When the war in Ukraine started I was in Alaska with our grandkids. Immediately I began texting and calling our staff and various friends there. One of the people I contacted was Valera, a father with two boys 10 & 12 years of age, and the owner of a souvenir business in downtown Kyiv.
“The sun was coming up and I saw an explosion in the distance,” Valera said. “I looked across the horizon and there was something flying through the air. It was a missile.”
The morning of February 24th was traumatic for all Ukrainians. Nobody really expected a war to start. Putin had threatened Ukraine many times in the past, but a real war seemed far-fetched. This is the 21st century. The last war in Europe ended in 1945. Surely it couldn’t happen again … but it did. Russian missiles rained down on Kyiv, the capital of Ukraine, and Valera feared for his life and that of his family.
“I didn’t know what to do, what to think. It was crazy. I thought to myself, are we really being attacked?” Valera said.
When I called Valera, he said, “Please don’t forget about us.”
He was crying. He didn’t want to hang up the phone.
Within two days we arranged to evacuate his wife and two boys. They got three of the last tickets on a private YWAM bus out of Kyiv. There was no time to prepare or pack.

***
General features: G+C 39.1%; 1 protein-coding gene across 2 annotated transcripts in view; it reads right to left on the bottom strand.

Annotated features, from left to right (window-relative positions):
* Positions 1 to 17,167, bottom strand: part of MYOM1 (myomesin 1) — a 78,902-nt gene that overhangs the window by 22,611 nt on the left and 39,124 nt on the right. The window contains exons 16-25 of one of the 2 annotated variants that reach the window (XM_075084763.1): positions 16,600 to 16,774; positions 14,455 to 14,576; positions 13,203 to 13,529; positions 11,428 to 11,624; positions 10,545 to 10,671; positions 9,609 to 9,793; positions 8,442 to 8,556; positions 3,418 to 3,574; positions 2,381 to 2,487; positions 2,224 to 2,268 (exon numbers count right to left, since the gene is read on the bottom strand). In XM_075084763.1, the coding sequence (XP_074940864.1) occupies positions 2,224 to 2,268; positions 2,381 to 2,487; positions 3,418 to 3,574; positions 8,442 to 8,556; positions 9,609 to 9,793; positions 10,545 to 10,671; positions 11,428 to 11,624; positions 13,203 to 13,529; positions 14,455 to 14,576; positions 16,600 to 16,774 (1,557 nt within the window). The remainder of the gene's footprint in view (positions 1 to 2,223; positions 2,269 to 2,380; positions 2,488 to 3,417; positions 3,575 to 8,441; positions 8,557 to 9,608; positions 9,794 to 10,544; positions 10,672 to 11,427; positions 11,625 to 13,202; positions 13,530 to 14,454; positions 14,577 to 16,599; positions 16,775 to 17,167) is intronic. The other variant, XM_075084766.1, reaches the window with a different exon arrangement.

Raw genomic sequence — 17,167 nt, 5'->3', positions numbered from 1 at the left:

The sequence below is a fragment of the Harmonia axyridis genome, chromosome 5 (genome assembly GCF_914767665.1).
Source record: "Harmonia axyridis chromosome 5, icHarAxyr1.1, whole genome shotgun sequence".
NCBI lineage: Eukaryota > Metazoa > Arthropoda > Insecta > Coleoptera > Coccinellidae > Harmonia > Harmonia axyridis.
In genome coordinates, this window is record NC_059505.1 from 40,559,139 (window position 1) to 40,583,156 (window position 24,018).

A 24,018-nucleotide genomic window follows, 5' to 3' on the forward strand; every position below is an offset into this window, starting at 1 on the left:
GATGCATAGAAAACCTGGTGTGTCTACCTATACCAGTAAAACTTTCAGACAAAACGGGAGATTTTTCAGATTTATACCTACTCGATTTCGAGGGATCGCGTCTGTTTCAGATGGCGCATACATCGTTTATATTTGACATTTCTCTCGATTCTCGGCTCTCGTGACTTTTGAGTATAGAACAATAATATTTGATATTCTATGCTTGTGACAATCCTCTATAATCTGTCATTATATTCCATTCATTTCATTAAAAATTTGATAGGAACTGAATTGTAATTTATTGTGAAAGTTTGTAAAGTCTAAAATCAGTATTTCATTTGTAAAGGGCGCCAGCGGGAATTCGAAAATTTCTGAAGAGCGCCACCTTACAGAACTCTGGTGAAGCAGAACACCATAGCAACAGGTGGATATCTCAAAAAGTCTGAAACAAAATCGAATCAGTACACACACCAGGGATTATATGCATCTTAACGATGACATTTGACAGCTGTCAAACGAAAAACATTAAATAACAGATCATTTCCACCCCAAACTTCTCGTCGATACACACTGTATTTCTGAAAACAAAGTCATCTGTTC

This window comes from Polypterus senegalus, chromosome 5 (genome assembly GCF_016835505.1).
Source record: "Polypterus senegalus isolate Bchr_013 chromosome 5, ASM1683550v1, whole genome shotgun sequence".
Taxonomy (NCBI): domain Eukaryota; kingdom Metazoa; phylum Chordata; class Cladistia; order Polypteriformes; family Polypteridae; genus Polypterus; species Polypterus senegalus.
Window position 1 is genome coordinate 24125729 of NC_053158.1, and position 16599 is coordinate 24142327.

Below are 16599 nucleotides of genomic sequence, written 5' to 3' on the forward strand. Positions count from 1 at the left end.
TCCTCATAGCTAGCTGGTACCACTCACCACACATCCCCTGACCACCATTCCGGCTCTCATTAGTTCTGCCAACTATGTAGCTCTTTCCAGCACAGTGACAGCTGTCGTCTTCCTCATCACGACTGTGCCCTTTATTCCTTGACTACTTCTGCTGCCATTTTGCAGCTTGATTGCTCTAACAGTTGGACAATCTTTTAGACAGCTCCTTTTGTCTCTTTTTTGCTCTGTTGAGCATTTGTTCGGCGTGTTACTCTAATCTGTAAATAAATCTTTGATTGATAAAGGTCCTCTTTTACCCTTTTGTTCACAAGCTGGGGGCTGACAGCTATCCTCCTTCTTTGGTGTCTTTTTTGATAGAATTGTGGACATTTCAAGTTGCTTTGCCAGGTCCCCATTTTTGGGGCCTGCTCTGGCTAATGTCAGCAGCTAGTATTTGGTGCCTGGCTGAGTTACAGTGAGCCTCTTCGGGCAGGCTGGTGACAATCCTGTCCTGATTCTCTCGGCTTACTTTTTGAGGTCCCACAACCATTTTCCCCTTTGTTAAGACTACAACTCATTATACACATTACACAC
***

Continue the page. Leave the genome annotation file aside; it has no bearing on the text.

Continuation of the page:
In Ukraine, men 18-60 years of age were not allowed to leave the country unless they had 3 children. Valera, along with most of the men, stayed behind. The business of selling nesting dolls, however, was closed. Tourists don’t like explosions when they are out shopping.
Valera continues, “A few weeks later my business partner’s apartment was hit by a missile. We lost half our inventory of nesting dolls. The artists depend on us. We were financially ruined.”
Valera’s life had completely turned upside down. One morning you wake up at 6 am to explosions in the distance and you realize how fragile life really is. Kyiv became a ghost town as millions fled to Western Europe. After two months filled with worry and despair had passed, a ray of hope illuminated Valera’s darkness.
Like A Missile, God Came Into His Life
“Valera, you have to give your life to Jesus,” I said. “You believe in God. That is good, but Jesus wants to forgive your sin, to give you hope. You have to move forward with God and He will be with you.”
I had never spoken that directly to him before. You cannot force someone to come to know Jesus, but sometimes they need a little more encouragement than normal. This was one of those times.
We sat in a coffee shop across the street from St. Andrews Cathedral near where he used to sell nesting dolls. My wife and I asked him to pray with us.
“I heard those words and felt hope. I didn’t know what to think,” Valera said. “I was a believer, like most Ukrainians, but not like that. I prayed that day in the coffee shop with my friend Jeff and his wife.”
“I still have a lot of questions. But I read my bible now. I have hope. I feel good knowing that my wife and boys are okay. They are in Slovakia, they share an apartment with another Ukrainian family, and the boys are enrolled in school.”
Mercy Projects bought the rest of Valera’s dolls that weren’t destroyed. This was another way we could support the Ukrainian people. For Valera, this was miracle. God saved his life and He used nesting dolls as well.